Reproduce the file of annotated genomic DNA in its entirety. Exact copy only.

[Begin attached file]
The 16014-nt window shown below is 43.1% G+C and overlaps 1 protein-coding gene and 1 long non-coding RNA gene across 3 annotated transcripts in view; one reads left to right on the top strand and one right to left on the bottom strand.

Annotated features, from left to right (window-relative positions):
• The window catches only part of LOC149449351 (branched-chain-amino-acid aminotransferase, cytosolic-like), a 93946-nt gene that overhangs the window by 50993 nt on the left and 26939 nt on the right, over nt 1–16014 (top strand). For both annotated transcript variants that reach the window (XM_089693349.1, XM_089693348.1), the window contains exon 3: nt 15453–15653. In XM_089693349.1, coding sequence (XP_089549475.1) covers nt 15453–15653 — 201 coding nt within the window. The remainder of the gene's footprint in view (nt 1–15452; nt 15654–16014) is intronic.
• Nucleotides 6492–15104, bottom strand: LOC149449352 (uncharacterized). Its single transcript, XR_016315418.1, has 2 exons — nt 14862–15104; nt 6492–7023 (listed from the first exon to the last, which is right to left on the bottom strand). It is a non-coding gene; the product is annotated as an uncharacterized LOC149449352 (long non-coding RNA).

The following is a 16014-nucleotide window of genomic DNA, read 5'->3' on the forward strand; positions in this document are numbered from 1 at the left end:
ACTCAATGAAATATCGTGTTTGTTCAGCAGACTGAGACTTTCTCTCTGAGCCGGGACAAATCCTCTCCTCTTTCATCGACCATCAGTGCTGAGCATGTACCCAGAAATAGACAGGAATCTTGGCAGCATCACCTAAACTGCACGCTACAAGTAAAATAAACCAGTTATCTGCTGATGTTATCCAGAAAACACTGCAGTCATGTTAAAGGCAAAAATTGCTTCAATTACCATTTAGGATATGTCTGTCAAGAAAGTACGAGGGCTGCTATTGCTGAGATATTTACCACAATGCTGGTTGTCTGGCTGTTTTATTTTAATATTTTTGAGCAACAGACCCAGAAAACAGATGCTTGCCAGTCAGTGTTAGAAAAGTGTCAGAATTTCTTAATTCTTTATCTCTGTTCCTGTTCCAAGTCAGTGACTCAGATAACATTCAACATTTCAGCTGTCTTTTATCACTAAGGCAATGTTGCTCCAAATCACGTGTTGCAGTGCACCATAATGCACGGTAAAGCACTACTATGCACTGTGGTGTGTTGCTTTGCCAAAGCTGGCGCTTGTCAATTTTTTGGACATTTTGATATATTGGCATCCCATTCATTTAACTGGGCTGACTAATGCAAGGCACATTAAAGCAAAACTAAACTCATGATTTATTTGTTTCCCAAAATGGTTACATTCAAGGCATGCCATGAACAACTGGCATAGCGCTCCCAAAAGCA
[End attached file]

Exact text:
The 16014-nt window shown below is 43.1% G+C and overlaps 1 protein-coding gene and 1 long non-coding RNA gene across 3 annotated transcripts in view; one reads left to right on the top strand and one right to left on the bottom strand.

Annotated features, from left to right (window-relative positions):
• The window catches only part of LOC149449351 (branched-chain-amino-acid aminotransferase, cytosolic-like), a 93946-nt gene that overhangs the window by 50993 nt on the left and 26939 nt on the right, over nt 1–16014 (top strand). For both annotated transcript variants that reach the window (XM_089693349.1, XM_089693348.1), the window contains exon 3: nt 15453–15653. In XM_089693349.1, coding sequence (XP_089549475.1) covers nt 15453–15653 — 201 coding nt within the window. The remainder of the gene's footprint in view (nt 1–15452; nt 15654–16014) is intronic.
• Nucleotides 6492–15104, bottom strand: LOC149449352 (uncharacterized). Its single transcript, XR_016315418.1, has 2 exons — nt 14862–15104; nt 6492–7023 (listed from the first exon to the last, which is right to left on the bottom strand). It is a non-coding gene; the product is annotated as an uncharacterized LOC149449352 (long non-coding RNA).

The following is a 16014-nucleotide window of genomic DNA, read 5'->3' on the forward strand; positions in this document are numbered from 1 at the left end:
ACTCAATGAAATATCGTGTTTGTTCAGCAGACTGAGACTTTCTCTCTGAGCCGGGACAAATCCTCTCCTCTTTCATCGACCATCAGTGCTGAGCATGTACCCAGAAATAGACAGGAATCTTGGCAGCATCACCTAAACTGCACGCTACAAGTAAAATAAACCAGTTATCTGCTGATGTTATCCAGAAAACACTGCAGTCATGTTAAAGGCAAAAATTGCTTCAATTACCATTTAGGATATGTCTGTCAAGAAAGTACGAGGGCTGCTATTGCTGAGATATTTACCACAATGCTGGTTGTCTGGCTGTTTTATTTTAATATTTTTGAGCAACAGACCCAGAAAACAGATGCTTGCCAGTCAGTGTTAGAAAAGTGTCAGAATTTCTTAATTCTTTATCTCTGTTCCTGTTCCAAGTCAGTGACTCAGATAACATTCAACATTTCAGCTGTCTTTTATCACTAAGGCAATGTTGCTCCAAATCACGTGTTGCAGTGCACCATAATGCACGGTAAAGCACTACTATGCACTGTGGTGTGTTGCTTTGCCAAAGCTGGCGCTTGTCAATTTTTTGGACATTTTGATATATTGGCATCCCATTCATTTAACTGGGCTGACTAATGCAAGGCACATTAAAGCAAAACTAAACTCATGATTTATTTGTTTCCCAAAATGGTTACATTCAAGGCATGCCATGAACAACTGGCATAGCGCTCCCAAAAGCA